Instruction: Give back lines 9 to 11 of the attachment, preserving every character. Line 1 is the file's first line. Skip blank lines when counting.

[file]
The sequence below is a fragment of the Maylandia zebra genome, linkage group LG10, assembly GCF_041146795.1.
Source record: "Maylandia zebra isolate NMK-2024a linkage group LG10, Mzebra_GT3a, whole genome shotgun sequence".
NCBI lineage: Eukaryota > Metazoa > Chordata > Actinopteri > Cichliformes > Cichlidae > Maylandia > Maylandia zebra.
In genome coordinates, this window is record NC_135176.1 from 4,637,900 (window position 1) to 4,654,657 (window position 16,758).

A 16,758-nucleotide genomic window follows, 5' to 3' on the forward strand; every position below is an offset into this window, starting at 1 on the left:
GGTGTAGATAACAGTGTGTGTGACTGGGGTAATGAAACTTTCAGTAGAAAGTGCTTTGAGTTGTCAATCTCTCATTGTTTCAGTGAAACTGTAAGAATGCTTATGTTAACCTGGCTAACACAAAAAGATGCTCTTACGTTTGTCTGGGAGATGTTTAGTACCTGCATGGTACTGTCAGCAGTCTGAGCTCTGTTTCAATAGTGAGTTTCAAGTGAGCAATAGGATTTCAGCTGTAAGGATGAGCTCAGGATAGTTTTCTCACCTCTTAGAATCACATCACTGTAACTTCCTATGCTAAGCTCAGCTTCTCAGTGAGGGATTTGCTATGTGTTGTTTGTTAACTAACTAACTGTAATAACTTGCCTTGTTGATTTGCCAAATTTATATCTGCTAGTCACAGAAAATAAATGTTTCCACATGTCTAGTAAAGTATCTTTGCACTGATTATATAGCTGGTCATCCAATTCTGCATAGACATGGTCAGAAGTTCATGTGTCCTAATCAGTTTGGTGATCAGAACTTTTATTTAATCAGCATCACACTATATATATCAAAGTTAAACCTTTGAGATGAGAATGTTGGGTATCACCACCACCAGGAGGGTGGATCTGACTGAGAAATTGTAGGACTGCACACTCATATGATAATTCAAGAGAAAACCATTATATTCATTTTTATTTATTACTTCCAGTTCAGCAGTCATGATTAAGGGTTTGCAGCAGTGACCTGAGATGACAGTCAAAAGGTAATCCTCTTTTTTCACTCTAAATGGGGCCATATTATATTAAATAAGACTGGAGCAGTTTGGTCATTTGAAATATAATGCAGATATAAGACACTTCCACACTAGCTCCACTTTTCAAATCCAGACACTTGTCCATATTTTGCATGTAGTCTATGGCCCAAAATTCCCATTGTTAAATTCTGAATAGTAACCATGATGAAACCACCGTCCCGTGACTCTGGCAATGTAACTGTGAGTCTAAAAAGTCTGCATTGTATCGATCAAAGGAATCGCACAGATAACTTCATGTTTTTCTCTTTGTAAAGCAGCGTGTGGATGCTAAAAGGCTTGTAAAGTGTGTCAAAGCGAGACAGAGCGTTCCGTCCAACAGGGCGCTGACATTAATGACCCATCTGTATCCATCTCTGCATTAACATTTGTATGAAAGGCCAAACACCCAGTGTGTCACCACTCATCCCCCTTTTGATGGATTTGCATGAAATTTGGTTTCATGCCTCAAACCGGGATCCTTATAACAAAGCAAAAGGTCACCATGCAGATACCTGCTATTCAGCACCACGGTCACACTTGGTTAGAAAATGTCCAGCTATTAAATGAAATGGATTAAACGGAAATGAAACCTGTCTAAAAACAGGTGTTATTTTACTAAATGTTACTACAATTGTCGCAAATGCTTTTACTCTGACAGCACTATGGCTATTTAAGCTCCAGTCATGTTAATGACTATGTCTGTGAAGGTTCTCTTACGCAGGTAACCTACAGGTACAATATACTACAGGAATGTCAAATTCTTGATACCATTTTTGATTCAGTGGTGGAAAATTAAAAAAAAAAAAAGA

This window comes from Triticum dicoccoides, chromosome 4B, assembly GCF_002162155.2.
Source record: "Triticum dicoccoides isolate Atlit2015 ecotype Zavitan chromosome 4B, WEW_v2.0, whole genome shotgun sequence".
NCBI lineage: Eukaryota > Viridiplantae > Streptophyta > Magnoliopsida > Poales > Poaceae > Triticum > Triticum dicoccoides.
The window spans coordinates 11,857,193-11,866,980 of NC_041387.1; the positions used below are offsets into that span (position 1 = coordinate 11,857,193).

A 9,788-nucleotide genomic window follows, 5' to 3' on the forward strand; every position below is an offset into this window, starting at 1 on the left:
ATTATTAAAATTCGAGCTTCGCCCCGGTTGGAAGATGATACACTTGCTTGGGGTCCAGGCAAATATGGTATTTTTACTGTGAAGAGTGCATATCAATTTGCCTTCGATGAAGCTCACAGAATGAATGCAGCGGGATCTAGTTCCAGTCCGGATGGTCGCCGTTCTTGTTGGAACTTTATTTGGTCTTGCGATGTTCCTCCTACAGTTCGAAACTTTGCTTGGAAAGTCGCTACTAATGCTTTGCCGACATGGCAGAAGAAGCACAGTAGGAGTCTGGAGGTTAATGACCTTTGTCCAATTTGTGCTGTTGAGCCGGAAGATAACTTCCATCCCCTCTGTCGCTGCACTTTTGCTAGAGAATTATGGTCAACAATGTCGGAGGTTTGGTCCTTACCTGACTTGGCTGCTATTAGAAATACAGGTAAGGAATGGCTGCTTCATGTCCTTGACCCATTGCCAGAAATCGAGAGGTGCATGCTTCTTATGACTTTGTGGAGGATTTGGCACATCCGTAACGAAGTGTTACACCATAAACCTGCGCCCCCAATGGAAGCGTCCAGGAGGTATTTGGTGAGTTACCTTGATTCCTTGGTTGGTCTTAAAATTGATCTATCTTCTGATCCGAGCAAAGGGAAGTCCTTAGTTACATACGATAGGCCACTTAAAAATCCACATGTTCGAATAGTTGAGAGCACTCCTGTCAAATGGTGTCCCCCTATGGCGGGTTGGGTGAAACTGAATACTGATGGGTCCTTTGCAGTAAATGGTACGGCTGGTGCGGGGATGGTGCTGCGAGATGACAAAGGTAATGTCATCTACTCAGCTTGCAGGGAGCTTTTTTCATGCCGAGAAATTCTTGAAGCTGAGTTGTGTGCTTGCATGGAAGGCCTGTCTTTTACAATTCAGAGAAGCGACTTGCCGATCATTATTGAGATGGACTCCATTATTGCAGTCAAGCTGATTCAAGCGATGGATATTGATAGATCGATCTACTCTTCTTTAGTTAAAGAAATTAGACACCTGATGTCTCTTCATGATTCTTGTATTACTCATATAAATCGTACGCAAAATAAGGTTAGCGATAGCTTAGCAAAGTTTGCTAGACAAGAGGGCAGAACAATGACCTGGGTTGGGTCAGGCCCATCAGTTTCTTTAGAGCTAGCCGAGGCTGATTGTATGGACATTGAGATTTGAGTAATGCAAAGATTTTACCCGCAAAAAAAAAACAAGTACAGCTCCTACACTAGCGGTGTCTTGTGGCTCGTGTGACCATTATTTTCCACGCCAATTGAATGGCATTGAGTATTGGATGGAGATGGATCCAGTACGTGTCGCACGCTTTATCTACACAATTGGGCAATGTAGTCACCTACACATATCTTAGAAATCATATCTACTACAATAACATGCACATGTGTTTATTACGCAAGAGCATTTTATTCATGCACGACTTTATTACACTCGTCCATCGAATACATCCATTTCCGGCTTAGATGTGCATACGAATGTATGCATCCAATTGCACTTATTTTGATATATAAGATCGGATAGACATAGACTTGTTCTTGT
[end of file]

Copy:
NCBI lineage: Eukaryota > Viridiplantae > Streptophyta > Magnoliopsida > Poales > Poaceae > Triticum > Triticum dicoccoides.
The window spans coordinates 11,857,193-11,866,980 of NC_041387.1; the positions used below are offsets into that span (position 1 = coordinate 11,857,193).

A 9,788-nucleotide genomic window follows, 5' to 3' on the forward strand; every position below is an offset into this window, starting at 1 on the left: